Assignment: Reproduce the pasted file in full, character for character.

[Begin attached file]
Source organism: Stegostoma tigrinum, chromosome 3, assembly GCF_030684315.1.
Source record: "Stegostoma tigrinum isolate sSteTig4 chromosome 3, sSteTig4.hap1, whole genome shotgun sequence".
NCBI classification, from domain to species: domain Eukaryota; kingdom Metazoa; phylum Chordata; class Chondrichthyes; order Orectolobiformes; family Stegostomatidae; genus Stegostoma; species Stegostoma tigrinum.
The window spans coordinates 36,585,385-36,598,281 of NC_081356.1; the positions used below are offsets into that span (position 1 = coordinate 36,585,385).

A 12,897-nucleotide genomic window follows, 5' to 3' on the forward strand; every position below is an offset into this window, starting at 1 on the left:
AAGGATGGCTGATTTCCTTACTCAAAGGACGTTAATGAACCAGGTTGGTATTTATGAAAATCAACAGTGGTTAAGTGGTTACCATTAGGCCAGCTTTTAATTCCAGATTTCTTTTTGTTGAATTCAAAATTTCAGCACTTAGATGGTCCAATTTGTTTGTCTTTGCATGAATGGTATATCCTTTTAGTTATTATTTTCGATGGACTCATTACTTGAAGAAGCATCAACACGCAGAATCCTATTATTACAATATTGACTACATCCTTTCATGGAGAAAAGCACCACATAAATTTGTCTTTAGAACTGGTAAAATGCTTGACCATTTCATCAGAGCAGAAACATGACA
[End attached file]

Source organism: Stegostoma tigrinum, chromosome 3, assembly GCF_030684315.1.
Source record: "Stegostoma tigrinum isolate sSteTig4 chromosome 3, sSteTig4.hap1, whole genome shotgun sequence".
NCBI classification, from domain to species: domain Eukaryota; kingdom Metazoa; phylum Chordata; class Chondrichthyes; order Orectolobiformes; family Stegostomatidae; genus Stegostoma; species Stegostoma tigrinum.
The window spans coordinates 36,585,385-36,598,281 of NC_081356.1; the positions used below are offsets into that span (position 1 = coordinate 36,585,385).

A 12,897-nucleotide genomic window follows, 5' to 3' on the forward strand; every position below is an offset into this window, starting at 1 on the left:
AAGGATGGCTGATTTCCTTACTCAAAGGACGTTAATGAACCAGGTTGGTATTTATGAAAATCAACAGTGGTTAAGTGGTTACCATTAGGCCAGCTTTTAATTCCAGATTTCTTTTTGTTGAATTCAAAATTTCAGCACTTAGATGGTCCAATTTGTTTGTCTTTGCATGAATGGTATATCCTTTTAGTTATTATTTTCGATGGACTCATTACTTGAAGAAGCATCAACACGCAGAATCCTATTATTACAATATTGACTACATCCTTTCATGGAGAAAAGCACCACATAAATTTGTCTTTAGAACTGGTAAAATGCTTGACCATTTCATCAGAGCAGAAACATGACA